Your superannuation is your forced savings for your retirement, so it’s important to understand these two key features:
If you plan on leaving your superannuation to your now adult kids when you pass away, there's a strong possibility your super death benefit payout will be hit with tax.
While this is a very complicated task (and perhaps the stuff of urban legend) it's worth setting the story straight; so you know where you stand with your super.
Simply put, you can nominate in writing who you want to receive any future payout with a Beneficiary Nomination or Binding Death Nomination (depending upon what you choose).
The good news is if you want to help you can put money into their super, and you might be eligible for a personal tax offset, while helping to create a better future.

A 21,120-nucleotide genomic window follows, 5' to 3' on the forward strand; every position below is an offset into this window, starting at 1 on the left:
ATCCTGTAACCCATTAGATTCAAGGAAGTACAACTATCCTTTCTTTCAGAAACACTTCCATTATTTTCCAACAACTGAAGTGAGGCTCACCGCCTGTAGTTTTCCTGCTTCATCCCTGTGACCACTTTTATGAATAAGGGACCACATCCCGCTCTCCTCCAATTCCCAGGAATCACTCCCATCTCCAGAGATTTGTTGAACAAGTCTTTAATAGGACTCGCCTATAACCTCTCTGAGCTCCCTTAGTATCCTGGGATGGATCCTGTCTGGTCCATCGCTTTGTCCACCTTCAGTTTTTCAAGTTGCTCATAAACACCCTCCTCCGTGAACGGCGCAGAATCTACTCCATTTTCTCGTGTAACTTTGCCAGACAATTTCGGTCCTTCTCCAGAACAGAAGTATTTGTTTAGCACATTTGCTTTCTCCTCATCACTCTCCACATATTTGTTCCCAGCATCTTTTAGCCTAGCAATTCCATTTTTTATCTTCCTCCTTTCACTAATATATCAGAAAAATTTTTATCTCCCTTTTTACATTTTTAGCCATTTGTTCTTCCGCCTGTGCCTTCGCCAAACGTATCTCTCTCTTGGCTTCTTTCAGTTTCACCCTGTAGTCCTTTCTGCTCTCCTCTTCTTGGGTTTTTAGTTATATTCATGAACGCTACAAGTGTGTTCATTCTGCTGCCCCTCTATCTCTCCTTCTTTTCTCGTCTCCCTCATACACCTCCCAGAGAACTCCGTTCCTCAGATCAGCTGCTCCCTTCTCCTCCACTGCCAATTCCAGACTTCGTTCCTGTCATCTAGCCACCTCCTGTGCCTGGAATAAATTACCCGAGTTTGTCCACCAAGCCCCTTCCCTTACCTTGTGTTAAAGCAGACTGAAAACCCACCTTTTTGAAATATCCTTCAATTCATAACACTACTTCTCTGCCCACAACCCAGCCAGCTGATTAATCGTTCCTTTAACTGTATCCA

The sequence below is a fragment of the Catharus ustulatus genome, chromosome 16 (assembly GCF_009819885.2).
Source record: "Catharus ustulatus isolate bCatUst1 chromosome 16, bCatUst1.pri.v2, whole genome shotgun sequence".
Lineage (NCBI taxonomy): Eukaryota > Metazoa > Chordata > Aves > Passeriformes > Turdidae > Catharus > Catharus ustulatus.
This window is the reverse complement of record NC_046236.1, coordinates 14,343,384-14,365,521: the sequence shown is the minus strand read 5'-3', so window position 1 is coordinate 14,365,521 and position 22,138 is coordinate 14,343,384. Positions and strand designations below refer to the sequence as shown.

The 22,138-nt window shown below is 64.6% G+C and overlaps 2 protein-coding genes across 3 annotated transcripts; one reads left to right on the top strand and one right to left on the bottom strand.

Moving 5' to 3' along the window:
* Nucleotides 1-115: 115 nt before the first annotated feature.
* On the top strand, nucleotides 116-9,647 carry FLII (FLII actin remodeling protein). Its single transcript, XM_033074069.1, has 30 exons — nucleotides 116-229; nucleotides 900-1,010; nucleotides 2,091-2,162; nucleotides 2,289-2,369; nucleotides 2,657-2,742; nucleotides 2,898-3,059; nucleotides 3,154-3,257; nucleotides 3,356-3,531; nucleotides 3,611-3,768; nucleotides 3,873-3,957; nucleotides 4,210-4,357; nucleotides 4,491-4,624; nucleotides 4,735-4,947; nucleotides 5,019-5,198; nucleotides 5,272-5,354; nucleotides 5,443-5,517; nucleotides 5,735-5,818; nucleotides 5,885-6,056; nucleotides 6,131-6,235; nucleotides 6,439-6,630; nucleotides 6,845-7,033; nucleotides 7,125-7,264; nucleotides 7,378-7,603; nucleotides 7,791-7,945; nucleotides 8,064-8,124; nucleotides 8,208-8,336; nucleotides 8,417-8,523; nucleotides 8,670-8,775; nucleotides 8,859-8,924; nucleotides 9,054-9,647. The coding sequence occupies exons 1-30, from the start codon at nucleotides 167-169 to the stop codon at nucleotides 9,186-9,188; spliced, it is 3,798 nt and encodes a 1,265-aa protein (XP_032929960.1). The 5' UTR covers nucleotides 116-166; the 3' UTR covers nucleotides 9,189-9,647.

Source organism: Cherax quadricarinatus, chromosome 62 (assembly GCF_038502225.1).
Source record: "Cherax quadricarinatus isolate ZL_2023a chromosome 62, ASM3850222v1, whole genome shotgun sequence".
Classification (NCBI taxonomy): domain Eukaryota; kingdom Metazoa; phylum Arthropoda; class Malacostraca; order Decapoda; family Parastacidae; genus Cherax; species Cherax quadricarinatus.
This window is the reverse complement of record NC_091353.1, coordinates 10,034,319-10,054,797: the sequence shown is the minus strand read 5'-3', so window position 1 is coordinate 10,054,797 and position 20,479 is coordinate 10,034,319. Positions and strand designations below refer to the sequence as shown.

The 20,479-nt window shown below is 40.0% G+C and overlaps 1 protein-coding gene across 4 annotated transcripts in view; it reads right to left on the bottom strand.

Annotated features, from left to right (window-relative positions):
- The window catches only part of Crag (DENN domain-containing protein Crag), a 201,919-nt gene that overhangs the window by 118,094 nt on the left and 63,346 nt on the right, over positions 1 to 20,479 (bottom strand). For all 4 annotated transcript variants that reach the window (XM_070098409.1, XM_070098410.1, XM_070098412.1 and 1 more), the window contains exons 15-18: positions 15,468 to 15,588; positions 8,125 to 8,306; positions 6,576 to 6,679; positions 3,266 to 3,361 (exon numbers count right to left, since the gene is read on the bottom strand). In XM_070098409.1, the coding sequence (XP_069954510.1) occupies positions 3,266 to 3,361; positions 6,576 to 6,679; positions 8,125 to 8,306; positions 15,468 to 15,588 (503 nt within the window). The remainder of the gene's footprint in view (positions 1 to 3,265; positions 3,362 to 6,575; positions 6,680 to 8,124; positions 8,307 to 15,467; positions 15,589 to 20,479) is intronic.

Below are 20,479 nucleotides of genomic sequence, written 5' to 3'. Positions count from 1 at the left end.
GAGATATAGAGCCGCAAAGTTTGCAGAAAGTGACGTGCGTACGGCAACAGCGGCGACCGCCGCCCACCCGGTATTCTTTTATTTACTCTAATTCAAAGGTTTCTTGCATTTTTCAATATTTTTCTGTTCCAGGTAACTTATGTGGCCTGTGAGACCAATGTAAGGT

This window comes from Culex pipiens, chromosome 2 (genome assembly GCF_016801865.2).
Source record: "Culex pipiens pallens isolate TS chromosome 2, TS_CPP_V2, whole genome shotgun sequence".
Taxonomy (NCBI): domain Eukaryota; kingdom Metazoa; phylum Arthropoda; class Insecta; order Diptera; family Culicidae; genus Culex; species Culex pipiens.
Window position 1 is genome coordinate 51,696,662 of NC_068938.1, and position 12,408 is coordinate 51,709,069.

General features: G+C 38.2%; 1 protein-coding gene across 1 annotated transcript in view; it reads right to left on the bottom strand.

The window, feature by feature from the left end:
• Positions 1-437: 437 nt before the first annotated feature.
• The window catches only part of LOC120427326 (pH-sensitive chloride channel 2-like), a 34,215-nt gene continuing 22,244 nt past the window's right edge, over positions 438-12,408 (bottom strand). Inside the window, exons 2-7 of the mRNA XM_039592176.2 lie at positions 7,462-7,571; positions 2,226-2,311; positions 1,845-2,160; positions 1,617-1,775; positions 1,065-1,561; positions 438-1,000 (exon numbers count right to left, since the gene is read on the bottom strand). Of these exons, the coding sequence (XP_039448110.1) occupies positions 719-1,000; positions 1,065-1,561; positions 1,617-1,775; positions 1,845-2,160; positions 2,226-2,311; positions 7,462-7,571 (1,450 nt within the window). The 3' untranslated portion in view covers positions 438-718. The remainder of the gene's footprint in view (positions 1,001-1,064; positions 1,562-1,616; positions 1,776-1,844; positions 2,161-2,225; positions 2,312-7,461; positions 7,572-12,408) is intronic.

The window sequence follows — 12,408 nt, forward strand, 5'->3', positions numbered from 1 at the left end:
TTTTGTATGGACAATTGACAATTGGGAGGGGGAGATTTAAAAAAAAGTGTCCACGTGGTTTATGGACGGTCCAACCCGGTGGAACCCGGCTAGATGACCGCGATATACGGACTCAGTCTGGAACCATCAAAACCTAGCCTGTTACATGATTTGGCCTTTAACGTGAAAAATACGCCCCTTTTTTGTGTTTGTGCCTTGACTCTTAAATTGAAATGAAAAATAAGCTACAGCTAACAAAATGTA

After all putting extra money into your mortgage means you can pay off your debt quicker and save interest, but putting extra money into super builds your retirement nest egg.
Sounds like an impossible choice?
With superannuation now becoming a compulsory part of life, many people soon find they have significant amounts in their super growing at 9.5% per year - the minimum compulsory amount all employers are required to withhold from your income and deposit into your super account, for your retirement.
In reality, if you passed away today, the value of your super account could be significantly higher because of a ‘hidden’ life insurance component.
Nothing starts a heated conversation between mates at a BBQ quicker than a question about superannuation and whether you should be allowed to get access to it before you retire.
The government's stated purpose behind our national compulsory super savings plan is to provide people income in retirement to substitute (or supplement) the Age Pension. This is known as the sole purpose test.